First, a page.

HAMPTON ROADS, Va. - Every year, deadly car crashes cause heartbreak for families across Hampton Roads.
A News 3 investigation is looking into intersections with a high number of crashes.
The top crash location in Virginia Beach is the intersection of Indian River Road and Kempsville Road, ranking number one in 2021 with 49 accidents, according to the Virginia Beach Police Department.
An estimated 20,160 people died in motor vehicle crashes in the first half of 2021, up 18.4% over 2020, according to the U.S. Department of Transportation.
The agency said that’s the largest number of projected fatalities in that time period since 2006.
“This is a crisis. More than 20,000 people died on U.S. roads in the first six months of 2021, leaving countless loved ones behind. We cannot and should not accept these fatalities as simply a part of everyday life in America,” said United States Transportation Secretary Pete Buttigieg.
The Governors Highway Safety Association projected that the U.S. pedestrian fatality rate per billion vehicle miles traveled (VMT) jumped to 2.3 deaths in 2020 – an unprecedented 21% increase from 1.9 in 2019.
Deadly crashes cause sudden and extreme pain for many families.
Charlotte Rose Wade was just 15 years old when she was struck and killed by a car while she was crossing Northampton Boulevard in 1970.
Her family said on Halloween night, Charlotte, the oldest of six children, finished taking her siblings out trick-or-treating. She went back out with friends, and while walking home was struck by a drunk driver.
Family members said Charlotte was like a second mother to her siblings and had dreams of being a music teacher. The entire family was devastated when she died.
“Her death was sudden and it was horrifying,” said her sister, Shandra Pope.
News 3 sat down with Charlotte’s mother, two sisters and brother to talk about the impacts her death had on the family.
“You ask yourself, 'Why? Why did it happen?'” said her sister, Brenda Ingram.
“It traumatized us all to be that young and to lose a sibling,” said Thomas Wade.
News 3 interviewed Dr. Bryan Porter, a psychology professor and the associate dean of Old Dominion University's graduate school. Porter said he has been studying traffic for 30 years.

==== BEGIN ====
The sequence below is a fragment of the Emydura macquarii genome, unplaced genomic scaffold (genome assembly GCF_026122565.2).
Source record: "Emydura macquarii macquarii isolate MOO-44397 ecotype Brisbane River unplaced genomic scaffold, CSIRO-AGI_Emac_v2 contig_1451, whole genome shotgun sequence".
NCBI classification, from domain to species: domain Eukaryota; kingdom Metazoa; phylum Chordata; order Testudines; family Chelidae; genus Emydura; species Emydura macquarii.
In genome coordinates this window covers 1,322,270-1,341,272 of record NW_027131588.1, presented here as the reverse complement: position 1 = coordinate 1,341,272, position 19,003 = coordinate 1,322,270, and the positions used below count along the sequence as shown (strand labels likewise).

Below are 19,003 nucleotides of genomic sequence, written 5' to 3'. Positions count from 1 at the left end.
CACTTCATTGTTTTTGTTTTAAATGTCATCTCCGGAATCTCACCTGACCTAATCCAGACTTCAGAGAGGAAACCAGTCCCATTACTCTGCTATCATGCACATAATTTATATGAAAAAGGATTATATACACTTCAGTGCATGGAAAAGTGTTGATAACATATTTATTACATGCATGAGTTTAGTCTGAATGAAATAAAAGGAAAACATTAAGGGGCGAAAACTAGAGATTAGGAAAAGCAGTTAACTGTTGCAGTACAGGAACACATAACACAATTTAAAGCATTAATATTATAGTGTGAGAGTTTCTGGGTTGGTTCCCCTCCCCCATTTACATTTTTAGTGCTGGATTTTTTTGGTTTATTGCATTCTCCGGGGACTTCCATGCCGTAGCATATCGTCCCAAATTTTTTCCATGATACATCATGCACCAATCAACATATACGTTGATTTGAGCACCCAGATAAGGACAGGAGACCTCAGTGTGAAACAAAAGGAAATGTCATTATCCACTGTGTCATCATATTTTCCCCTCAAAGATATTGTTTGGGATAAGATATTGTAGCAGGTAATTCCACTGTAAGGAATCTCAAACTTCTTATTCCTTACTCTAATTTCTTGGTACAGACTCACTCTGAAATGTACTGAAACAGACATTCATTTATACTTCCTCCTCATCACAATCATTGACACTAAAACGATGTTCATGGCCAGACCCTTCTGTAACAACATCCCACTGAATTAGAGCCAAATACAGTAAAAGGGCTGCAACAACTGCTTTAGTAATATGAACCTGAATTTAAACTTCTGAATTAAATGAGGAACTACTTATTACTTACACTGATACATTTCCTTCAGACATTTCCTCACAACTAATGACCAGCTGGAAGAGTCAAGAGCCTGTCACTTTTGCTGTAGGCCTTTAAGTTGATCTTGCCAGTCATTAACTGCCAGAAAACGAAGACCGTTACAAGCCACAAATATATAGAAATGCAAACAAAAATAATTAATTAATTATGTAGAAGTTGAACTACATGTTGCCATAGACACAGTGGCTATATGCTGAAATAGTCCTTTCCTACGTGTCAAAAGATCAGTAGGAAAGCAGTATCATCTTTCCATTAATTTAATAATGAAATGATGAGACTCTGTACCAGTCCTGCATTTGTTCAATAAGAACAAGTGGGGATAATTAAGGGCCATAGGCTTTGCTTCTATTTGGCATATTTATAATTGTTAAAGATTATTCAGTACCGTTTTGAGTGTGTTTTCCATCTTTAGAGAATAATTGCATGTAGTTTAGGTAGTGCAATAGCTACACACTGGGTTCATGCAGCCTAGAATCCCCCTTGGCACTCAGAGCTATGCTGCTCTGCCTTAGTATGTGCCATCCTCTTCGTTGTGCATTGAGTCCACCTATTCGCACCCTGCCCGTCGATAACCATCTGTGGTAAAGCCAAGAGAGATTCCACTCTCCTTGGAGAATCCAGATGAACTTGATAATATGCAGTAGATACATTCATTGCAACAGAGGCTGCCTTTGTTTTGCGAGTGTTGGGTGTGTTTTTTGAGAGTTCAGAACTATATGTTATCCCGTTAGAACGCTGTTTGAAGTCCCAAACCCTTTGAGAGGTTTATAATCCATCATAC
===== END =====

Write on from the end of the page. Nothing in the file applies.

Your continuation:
“Most crashes and deaths are going to occur here, Fairfax and Richmond. That's just the year-to-year. That's what happens in Virginia,” Porter said.
News 3 started investigating after our crews witnessed multiple accidents near Colley Ave and 25th and 26th Streets. Through the Freedom of Information Act, we requested the number of crashes in that location.
Norfolk city officials provided data that stated over a two-year period, there were about 34 crashes at those intersections, but that location didn’t make the top of the list of Norfolk's worst crash locations.
“These complicated interchanges create a high likelihood of crashes,” Porter said.
The Norfolk Police Department issued News 3 the following list of the top crash locations in the city in 2021:
- Northampton Blvd/Wesleyan Dr.
- 5 Points
- N. Military Hwy./E. Little Creek Rd.
- Tidewater Dr./E. Princess Anne Rd.
- N. Military Hwy./E. Princess Anne Rd./Northampton Blvd.
- Lafayette Blvd./Tidewater Dr.
- Tidewater Dr./Thole St.
- Poplar Hall Dr./N. Military Hwy.
- Chesapeake Blvd./E. Little Creek Rd.
- E. 26th St./Monticello Ave.
The DMV also tracks this information. You can go online and search an area or city and find crash information.
In 2021 in Virginia Beach, many of the clusters of crashes occurred near on-ramps to I-264. In Hampton, many of the crashes happened along W. Mercury Boulevard.
“Many of the locations that are high-risk for crashes are those that you would expect. So, urban areas, lots of traffic, lots of exposure to other vehicles - those are the natural areas where there's going to be crashes,” Porter said.
Porter said despite fewer people on the roads during the height of the pandemic, studies found that the fatality rate spiked because people were driving more recklessly.
Porter also said that when it comes to crashes, there are many factors.
“The age of a driver matters; we know that the gender of drivers matters; we know the driver experience matters. By the way, politics matter, education matters, social-economic status matters. All of those things actually predict public health and safety and predict safety on the roads,” Porter said.
To make one intersection safer, the City of Virginia Beach recently put up a crosswalk near Burton Station and Northampton Blvd. in Virginia Beach.
“This is a long time coming. long time coming,” said Linda Carrington, who has been an advocate fighting to add crosswalks to the area.
It’s the same spot where Wade died 50 years ago.
“Whenever we go to pass through, we can’t help but hope and pray that this never happens to another family,” Pope said.
Carrington gathered petitions from people living nearby and fought over the past 20 years for this crosswalk.
“It’s an awesome feeling. It was a long time coming but she [Carrington] worked very hard for it. We really appreciate it,” Ingram said.
“It makes me feel so good. It makes me feel excited, so excited. I love it,” Carrington said.
This new crosswalk will hopefully make people safer — but what else can drivers do to reduce crashes and fatalities?
Porter said the number one thing people can do is to slow down, wear seat belts and put the phones and other distractions away while driving.
“Distracted driving is one of the leading causes of all time of crashes now,” Porter said.
Crashes that leave families heartbroken.